Why Perler Beads are Awesome for Makerspaces
Perler Beads were one of the earliest elements of my makerspace. I originally added them as a pop-up station during Teen Tech Week in 2014. They ended up being such a surprise hit that they became a permanent part of our makerspace. They’re one of my students favorite Make & Take activities, and they’re pretty affordable to buy in bulk as well (see my recommended shopping list at the bottom of this post).
In case you haven’t heard of them or used them before, here’s the basic low-down on Perler beads. Perler beads, also called Hama beads (in Japan) or melty beads, are small, plastic beads. You arrange them on a special pegboard to form a design. Then, using an iron and wax paper, you melt the beads together. When they cool off, you have a solid piece of plastic in your design.
Here’s why Perler beads are awesome for makerspaces:
Pixel Art for the win!
Video games and pixel art are HUGE with todays students. Since you use individual beads to form patterns on a grid, Perler beads are perfect for creating pixel art. They’re an excellent way for students to create something that expresses their love for their favorite video game, cartoon character or sports team.
I’ve got a whole Pinterest board just on Perler bead designs – check it out!
People often assume that arts and crafts activities will primarily appeal to girls. But I’ve found in my makerspace that students of all genders use the Perler beads equally. There isn’t really much of a social stigma attached to things like this that would keep some students from using them. Even some of my toughest kids think they’re pretty cool.
Open ended for creative expression
While lots of students tend to use Perler beads to recreate their favorite pixel art, they also lend themselves beautifully to creative expression. I’ve seen students reinterpret other non-pixel images, create abstract art designs and more. One of my favorites is in the image above. This student decided to leave some pegs empty to see what would happen. Once we melted the beads, it created a really interesting pattern.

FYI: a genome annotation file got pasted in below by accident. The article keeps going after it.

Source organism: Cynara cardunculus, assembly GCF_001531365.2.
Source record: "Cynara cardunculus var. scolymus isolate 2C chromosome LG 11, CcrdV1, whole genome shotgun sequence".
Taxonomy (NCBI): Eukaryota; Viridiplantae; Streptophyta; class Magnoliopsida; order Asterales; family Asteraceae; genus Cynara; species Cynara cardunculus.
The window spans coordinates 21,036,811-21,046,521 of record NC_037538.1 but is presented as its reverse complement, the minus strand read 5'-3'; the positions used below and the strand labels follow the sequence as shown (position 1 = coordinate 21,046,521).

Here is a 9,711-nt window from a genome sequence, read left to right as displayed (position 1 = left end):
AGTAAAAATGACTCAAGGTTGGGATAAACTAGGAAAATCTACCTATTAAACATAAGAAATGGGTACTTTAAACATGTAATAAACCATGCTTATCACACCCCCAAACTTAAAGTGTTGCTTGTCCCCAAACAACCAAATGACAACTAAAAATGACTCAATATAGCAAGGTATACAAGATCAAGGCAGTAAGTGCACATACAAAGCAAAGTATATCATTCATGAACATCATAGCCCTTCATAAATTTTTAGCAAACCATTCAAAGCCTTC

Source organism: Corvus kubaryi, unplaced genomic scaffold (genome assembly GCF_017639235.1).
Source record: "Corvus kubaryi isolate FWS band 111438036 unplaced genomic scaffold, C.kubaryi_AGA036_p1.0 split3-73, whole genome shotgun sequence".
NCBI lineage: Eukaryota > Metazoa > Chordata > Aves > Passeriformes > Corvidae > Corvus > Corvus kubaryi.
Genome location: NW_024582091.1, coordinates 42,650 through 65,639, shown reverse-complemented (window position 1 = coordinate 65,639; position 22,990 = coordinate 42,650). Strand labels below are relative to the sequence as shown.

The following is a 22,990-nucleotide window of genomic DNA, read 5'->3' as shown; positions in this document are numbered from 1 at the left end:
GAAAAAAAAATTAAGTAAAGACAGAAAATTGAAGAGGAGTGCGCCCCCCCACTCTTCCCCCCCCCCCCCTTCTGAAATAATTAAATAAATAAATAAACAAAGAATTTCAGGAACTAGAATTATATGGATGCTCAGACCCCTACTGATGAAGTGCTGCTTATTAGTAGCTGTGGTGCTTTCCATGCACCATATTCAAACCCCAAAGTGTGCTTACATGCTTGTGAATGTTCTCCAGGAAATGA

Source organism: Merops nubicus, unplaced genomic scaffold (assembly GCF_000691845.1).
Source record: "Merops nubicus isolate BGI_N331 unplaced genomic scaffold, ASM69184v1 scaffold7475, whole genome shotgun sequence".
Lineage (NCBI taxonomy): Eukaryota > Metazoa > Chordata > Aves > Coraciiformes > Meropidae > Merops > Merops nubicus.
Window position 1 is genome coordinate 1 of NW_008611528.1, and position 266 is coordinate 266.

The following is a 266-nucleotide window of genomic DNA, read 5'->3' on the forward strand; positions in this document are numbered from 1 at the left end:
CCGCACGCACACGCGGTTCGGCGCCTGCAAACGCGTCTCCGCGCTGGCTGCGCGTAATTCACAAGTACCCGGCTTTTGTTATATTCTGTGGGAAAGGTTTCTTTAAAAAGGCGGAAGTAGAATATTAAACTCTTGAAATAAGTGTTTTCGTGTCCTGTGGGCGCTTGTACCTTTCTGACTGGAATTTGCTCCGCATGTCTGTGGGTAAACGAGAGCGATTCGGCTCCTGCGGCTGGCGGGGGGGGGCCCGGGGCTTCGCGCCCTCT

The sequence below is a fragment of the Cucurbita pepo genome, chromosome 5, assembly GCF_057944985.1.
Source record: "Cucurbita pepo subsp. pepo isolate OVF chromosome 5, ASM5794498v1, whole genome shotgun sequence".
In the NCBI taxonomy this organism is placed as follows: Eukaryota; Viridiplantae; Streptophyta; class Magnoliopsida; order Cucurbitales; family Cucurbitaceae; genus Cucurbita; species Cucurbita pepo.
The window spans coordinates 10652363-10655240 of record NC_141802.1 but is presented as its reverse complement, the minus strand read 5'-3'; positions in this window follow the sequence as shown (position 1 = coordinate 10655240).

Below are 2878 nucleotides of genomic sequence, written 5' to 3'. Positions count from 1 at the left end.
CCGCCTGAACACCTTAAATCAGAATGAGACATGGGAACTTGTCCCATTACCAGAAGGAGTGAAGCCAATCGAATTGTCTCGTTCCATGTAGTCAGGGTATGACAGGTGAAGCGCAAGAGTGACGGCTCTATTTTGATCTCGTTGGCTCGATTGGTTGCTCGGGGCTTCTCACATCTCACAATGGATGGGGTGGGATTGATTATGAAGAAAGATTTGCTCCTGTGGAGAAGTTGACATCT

Advice on bringing Perler beads into your space:
There is no one set way of incorporating Perler Beads into your space. As with all things in makerspaces, it’s about what works best for your school and your students. But here’s some tips that can help keep things running smoothly.
- Use tackle boxes! It’s easier for students to find the beads they’re looking for if they’re in a relatively flat container that they can sift through. Whether or not you want to organize them by color is up to you. We did that for awhile at Stewart, but eventually it became too much work to resort the beads all the time. My favorite tackle boxes are these ones by Plano, but any shallow tackle box can work well.
- Buy some Perler tweezers: I cannot emphasize this one enough. Perler tweezers allow students to pick up and precisely place individual beads. My students use them constantly.
- Have a cheap iron and set up procedures for ironing and picking up items: I just bought my iron at a thrift store, but any iron will do. I set it to a dry hot temperature and iron the beads with some wax paper in between the iron and the design. At Stewart, I’ve set up a specific area where students can place finished projects to have them iron. I usually iron projects about once a day.
- Perler Beads – Go for the big bucket, and buy extra bags of popular colors as needed
- Square Pegboards – These kind can attach to one another for larger designs
- Shaped Pegboards – My students love the heart shaped one
- Tweezers – These are a must-buy
- Tackle Boxes – Go for something shallow and modular
- Iron – Pretty much any iron will do
- Wax paper – Any kind of wax paper will do
Do you have Perler beads in your makerspace? What are some of the kinds of projects that your students have made with them?